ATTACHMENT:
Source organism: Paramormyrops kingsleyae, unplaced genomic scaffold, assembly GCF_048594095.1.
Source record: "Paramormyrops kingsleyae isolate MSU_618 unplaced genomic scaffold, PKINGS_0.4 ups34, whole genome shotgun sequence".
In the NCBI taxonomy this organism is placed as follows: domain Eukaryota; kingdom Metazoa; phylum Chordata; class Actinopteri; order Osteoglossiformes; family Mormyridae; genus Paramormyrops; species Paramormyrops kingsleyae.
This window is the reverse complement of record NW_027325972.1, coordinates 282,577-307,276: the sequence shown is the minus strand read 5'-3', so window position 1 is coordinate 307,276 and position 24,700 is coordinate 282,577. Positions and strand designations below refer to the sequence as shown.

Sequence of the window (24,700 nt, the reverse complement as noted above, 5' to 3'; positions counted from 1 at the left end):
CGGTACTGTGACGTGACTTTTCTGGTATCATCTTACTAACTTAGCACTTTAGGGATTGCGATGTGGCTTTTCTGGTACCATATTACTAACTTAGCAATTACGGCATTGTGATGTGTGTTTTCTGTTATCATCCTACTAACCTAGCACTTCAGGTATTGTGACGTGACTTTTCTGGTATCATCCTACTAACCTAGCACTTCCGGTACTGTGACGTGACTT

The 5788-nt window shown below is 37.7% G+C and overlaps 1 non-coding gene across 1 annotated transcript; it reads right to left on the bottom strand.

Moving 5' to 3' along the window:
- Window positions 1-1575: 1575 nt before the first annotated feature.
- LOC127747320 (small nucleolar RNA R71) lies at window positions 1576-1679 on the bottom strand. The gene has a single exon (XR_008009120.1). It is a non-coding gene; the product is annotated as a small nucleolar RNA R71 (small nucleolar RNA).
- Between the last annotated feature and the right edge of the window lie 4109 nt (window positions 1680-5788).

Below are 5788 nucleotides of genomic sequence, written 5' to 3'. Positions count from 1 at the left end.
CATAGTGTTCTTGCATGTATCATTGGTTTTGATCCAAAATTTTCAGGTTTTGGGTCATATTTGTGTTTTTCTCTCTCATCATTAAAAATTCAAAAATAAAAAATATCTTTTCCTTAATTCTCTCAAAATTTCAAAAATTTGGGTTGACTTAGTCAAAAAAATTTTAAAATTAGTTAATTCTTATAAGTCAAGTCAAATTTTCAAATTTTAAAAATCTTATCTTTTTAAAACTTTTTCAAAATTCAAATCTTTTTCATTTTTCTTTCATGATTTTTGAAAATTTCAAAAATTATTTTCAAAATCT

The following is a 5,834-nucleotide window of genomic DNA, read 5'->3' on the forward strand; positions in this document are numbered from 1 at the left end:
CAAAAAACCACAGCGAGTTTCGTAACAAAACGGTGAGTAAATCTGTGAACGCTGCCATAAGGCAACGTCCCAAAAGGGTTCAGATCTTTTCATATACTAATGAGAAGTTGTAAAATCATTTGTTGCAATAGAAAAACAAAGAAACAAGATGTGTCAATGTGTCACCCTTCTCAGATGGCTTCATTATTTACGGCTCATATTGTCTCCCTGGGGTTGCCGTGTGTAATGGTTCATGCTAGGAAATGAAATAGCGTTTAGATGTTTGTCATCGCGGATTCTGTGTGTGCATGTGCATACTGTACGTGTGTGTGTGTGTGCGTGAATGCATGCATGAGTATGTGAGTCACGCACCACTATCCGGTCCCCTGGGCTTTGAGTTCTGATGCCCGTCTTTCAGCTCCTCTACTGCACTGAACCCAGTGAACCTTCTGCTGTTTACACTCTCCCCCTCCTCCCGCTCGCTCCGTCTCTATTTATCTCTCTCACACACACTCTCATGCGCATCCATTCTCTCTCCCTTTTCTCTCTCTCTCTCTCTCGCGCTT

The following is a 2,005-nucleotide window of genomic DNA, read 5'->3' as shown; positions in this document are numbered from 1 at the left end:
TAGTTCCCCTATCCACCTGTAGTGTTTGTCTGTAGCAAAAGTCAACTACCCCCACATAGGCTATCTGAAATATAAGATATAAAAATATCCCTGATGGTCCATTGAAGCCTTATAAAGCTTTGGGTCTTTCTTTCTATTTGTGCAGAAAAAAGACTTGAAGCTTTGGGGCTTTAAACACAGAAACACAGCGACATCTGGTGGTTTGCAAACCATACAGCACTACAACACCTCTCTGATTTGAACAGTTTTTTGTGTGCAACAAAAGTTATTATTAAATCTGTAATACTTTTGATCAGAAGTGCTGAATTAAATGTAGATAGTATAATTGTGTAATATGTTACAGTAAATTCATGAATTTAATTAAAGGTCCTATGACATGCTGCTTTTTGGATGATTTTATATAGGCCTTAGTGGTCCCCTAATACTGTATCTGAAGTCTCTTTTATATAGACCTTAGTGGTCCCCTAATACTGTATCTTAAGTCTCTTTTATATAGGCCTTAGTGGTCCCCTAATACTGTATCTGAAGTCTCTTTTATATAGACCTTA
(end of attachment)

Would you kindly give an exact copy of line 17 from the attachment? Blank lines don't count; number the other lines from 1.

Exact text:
TAGTTCCCCTATCCACCTGTAGTGTTTGTCTGTAGCAAAAGTCAACTACCCCCACATAGGCTATCTGAAATATAAGATATAAAAATATCCCTGATGGTCCATTGAAGCCTTATAAAGCTTTGGGTCTTTCTTTCTATTTGTGCAGAAAAAAGACTTGAAGCTTTGGGGCTTTAAACACAGAAACACAGCGACATCTGGTGGTTTGCAAACCATACAGCACTACAACACCTCTCTGATTTGAACAGTTTTTTGTGTGCAACAAAAGTTATTATTAAATCTGTAATACTTTTGATCAGAAGTGCTGAATTAAATGTAGATAGTATAATTGTGTAATATGTTACAGTAAATTCATGAATTTAATTAAAGGTCCTATGACATGCTGCTTTTTGGATGATTTTATATAGGCCTTAGTGGTCCCCTAATACTGTATCTGAAGTCTCTTTTATATAGACCTTAGTGGTCCCCTAATACTGTATCTTAAGTCTCTTTTATATAGGCCTTAGTGGTCCCCTAATACTGTATCTGAAGTCTCTTTTATATAGACCTTA